The production 900SS’s six-speed gearbox has been replaced with the older five-speed group, with second and third gears modified to be closer together, which is essential for getting power to the ground in harsh conditions. unstable. The five-speed gearbox also had much wider gear teeth and was therefore more robust to handle the huge loads imposed by dune jumping and blasting through rocky valleys.

Termignoni provided the tuned 2-1 “open” escapement which, according to Spinoni, sounded “like a trombone”. Maximum power was 49.8 kW at 8,000 rpm and maximum torque was 70.6 Nm at 5,000 rpm. A standard 900SS at that time produced 54kW/74.7Nm.

1990 ducati engine

The secret weapon

The engine may have been slightly detuned for reliability, but its management system gave it a huge advantage over a production 900SS. Rather than the stock Mikuni carburettors, the Lucky Explorer used the Weber/Marelli ignition-fuel induction system first seen on the 851 Superbike. The rear cylinder head has been reversed so that the system can be perfectly integrated into the engine configuration. Weber/Marelli had developed similar systems in F1 car racing and Ferrari sports cars, so the technology was at an advanced stage.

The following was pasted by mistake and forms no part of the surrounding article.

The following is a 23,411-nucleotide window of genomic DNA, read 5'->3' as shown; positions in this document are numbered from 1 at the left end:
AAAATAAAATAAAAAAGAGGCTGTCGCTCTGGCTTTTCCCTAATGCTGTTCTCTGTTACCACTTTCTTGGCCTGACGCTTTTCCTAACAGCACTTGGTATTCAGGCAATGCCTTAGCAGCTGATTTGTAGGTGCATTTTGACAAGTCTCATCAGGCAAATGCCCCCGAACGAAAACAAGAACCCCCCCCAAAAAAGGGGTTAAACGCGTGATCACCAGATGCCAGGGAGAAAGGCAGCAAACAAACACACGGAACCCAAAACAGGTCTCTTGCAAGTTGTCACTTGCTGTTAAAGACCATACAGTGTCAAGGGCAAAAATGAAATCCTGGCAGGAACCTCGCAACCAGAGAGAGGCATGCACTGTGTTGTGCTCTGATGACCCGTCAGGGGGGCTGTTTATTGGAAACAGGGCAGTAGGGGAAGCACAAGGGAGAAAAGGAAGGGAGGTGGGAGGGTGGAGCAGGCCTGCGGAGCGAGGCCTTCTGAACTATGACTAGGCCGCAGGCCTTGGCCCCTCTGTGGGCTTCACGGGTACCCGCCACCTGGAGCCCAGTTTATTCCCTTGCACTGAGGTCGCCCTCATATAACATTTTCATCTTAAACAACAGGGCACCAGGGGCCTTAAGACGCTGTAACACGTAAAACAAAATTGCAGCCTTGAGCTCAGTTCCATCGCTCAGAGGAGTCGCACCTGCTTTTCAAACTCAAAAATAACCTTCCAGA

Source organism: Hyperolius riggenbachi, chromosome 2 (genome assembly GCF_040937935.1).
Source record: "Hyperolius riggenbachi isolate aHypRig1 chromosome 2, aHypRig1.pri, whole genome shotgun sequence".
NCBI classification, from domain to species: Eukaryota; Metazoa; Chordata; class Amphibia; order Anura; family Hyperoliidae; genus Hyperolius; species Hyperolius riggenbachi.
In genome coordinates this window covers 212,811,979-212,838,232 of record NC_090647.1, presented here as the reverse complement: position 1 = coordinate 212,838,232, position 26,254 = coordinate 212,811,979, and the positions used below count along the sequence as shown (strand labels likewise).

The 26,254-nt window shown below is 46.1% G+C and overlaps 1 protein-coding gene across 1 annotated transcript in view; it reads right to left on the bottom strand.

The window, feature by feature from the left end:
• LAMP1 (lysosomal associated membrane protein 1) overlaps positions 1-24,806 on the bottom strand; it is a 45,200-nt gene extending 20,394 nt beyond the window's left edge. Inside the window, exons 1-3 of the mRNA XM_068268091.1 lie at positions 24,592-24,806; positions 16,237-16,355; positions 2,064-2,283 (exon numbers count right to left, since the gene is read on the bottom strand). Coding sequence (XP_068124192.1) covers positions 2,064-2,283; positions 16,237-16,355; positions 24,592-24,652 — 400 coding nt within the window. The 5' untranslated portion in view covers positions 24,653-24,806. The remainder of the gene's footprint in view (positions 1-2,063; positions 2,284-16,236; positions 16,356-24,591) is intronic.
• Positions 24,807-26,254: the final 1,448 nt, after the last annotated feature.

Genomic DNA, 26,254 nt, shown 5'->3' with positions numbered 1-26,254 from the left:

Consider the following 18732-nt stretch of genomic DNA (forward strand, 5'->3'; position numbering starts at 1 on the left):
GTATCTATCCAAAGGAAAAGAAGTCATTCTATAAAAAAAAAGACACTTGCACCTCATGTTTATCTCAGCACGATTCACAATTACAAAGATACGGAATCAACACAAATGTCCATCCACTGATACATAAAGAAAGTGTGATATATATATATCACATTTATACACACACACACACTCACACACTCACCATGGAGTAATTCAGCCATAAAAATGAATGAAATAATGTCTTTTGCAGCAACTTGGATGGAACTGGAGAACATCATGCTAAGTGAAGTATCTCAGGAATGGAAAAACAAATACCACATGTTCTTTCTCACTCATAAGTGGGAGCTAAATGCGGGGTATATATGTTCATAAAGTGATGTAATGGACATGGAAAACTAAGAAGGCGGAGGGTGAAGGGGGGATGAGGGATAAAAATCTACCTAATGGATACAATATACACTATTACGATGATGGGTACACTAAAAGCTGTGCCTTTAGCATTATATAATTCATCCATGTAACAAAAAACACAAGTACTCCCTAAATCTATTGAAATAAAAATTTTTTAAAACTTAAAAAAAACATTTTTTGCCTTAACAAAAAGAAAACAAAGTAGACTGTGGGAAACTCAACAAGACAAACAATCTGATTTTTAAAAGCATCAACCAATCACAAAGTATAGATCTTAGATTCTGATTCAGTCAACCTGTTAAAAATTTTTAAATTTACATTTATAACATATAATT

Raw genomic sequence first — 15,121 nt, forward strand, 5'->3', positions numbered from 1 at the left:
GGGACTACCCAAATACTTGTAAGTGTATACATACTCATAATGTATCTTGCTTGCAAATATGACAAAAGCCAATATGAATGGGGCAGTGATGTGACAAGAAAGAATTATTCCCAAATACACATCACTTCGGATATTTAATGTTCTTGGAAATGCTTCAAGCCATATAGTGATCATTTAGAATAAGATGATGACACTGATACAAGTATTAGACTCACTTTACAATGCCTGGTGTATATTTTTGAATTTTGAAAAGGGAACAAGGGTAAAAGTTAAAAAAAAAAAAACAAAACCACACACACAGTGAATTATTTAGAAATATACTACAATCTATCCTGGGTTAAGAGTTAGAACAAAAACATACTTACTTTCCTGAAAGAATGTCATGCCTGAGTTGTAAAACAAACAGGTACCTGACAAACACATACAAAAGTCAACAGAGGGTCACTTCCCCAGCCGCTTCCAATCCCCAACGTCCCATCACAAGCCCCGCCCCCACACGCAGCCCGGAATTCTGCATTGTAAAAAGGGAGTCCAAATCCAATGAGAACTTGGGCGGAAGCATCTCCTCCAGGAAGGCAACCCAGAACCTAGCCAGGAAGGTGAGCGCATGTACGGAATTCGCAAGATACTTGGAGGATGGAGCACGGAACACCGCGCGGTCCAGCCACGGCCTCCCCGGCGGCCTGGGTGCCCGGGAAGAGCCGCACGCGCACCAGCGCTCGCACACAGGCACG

The 851 throttle bodies were limited to 42mm to allow for the two-valve head design of the 900SS engine. The management system included engine temperature monitoring with an air pressure regulator. The engine’s ignition could advance more than 50 degrees if needed, which is critical for smooth low-throttle operation.

In a nutshell, the system ensured optimum ignition spark and fuel delivery at all times, whether the Lucky Explorer was traversing a dry rocky creek bed or pounding an open desert at 185 km/h.